Milan, home to The Last Supper by Leonardo da Vinci, Negroni Sbagliato and beloved espresso, and the Starbucks Reserve Roastery: the first branch of the gigantic coffee chain in Italy , and the third place with a Starbucks toaster.
Since Italians consider their coffee culture to be an art form unto itself, Starbucks is doing its best to convince locals to befriend the famous chain (perhaps frowned upon by many fans of traditional coffee).
“To provide a premium experience that is different from what people in Italy are used to … including different brewing techniques and a space to stay longer, relax and enjoy” –Said Liz Muller
At first glance, it seems to fit the mission.
The 7,600-square-meter Reserve Roastery is being hailed as its “most beautiful shop to date,” according to a press release, with a mosaic floor crafted in the Palladiana style of northern Italy and marble countertops sourced from the Tuscany (and unlike most espresso bars, these get hot). There is also a wood-fired bakery called The Princi Bakery, a bronze barrel for roasting coffee beans, an affogato station, and an outdoor terrace. Coffee drinkers can spin around and take a look at the roasting process while there, and at aperitif time, they can choose from 100 different cocktails at the store’s Arriviamo Bar. In all, it’s a far cry from what is found in one of the 223 Starbucks scattered around Manhattan.
How is the Starbucks Milan Italy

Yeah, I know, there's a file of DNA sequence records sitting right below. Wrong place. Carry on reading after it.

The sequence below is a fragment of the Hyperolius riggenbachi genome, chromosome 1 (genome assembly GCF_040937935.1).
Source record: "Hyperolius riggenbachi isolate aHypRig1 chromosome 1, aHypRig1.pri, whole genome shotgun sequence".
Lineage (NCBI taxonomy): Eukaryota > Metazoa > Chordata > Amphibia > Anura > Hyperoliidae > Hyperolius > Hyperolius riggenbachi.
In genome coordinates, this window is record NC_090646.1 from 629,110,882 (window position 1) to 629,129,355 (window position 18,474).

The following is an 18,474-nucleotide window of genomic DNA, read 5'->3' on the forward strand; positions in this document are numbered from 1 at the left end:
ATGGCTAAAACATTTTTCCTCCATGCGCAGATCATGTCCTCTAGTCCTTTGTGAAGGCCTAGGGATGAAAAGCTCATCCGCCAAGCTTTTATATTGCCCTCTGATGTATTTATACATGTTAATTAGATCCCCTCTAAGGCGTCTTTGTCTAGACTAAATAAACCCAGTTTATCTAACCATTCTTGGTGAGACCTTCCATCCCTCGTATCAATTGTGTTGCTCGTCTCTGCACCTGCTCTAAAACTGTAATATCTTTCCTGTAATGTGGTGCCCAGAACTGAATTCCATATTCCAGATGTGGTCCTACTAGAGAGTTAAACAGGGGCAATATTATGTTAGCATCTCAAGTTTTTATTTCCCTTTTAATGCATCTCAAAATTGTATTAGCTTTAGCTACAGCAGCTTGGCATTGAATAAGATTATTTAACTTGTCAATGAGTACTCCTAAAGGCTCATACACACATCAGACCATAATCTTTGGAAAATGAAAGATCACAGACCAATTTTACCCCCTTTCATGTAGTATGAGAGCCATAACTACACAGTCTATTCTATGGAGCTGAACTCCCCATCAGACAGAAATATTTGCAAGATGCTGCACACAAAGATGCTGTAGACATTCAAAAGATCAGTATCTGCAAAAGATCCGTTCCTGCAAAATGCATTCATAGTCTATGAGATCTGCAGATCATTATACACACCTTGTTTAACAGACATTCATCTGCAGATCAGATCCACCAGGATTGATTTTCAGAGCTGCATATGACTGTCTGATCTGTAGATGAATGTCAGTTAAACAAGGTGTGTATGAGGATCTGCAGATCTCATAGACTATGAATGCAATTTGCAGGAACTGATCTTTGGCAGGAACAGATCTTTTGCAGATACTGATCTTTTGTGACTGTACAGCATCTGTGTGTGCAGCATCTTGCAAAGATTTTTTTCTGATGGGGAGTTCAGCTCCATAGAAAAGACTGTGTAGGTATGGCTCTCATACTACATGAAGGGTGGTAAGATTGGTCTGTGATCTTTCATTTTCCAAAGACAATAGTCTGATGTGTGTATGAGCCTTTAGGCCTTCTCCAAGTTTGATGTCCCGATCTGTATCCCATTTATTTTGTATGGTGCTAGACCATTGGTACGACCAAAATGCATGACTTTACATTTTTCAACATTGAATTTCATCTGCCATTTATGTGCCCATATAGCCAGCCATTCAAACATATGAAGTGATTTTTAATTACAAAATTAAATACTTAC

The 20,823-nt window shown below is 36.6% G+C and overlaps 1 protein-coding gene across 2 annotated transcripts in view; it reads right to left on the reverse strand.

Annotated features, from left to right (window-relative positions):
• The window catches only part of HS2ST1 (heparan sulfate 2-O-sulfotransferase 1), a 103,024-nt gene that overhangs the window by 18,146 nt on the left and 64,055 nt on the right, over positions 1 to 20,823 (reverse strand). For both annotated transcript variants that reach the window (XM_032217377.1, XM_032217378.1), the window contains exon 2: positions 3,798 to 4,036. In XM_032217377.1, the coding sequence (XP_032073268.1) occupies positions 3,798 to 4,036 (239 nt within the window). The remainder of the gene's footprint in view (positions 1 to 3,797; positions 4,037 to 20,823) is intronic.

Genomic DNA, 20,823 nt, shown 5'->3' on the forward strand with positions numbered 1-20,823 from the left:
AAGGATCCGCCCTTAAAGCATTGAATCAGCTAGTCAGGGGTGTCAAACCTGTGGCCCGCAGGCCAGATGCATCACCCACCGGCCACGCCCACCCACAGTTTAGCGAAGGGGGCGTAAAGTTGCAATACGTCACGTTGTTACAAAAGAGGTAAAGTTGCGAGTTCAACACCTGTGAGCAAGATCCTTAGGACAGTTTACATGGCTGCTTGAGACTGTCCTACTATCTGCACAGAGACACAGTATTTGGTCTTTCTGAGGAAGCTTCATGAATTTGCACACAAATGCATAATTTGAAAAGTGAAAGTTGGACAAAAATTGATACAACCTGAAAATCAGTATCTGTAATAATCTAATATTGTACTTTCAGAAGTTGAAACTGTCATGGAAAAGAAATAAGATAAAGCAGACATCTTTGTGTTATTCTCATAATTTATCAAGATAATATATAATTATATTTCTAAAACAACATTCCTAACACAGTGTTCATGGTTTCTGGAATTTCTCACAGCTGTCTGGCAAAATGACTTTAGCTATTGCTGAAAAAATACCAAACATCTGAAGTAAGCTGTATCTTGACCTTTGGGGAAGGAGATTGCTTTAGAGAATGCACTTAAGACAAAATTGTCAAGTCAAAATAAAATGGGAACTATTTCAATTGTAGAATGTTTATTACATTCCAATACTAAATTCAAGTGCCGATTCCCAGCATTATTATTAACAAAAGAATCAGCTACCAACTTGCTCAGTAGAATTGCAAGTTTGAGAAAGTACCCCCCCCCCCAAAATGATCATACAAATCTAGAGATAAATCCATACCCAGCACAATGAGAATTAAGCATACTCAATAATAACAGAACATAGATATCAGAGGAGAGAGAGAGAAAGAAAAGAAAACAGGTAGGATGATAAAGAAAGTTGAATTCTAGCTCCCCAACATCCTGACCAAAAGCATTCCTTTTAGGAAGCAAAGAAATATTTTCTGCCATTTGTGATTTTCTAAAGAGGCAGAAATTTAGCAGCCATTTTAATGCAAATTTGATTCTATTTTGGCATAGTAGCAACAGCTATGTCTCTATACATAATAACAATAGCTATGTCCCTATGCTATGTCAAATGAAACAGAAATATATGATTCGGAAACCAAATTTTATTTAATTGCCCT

Given that Italians drink some six billion espresso every year , the chain decided to take its time before tackling Italy (it already has more than 3,100 stores in Europe, the Middle East and Africa).
“Coffee for Italians is more than just a ‘fuel’, it is a ritual, it is part of the culture and one of those little pleasures in life that make our day brighter,” said Marina Cacciapuoti, associate editor of visual and native of Rome, from Traveler. “It is difficult for me to understand how someone would choose Starbucks in New York when there are so many better options, and even more so, in Italy.”
Many in Milan are also skeptical of Starbucks’ enduring power. “We will have to see if people get bored after a while, and are happy to spend so much,” the owner of the nearby Café Martini, Alessandro Panzarino, told AFP. (In Milan, the price of an espresso is as low as € 1, or $ 1.16, but Starbucks will charge almost double (€ 1.80 or $ 2.09), Reuters reports.)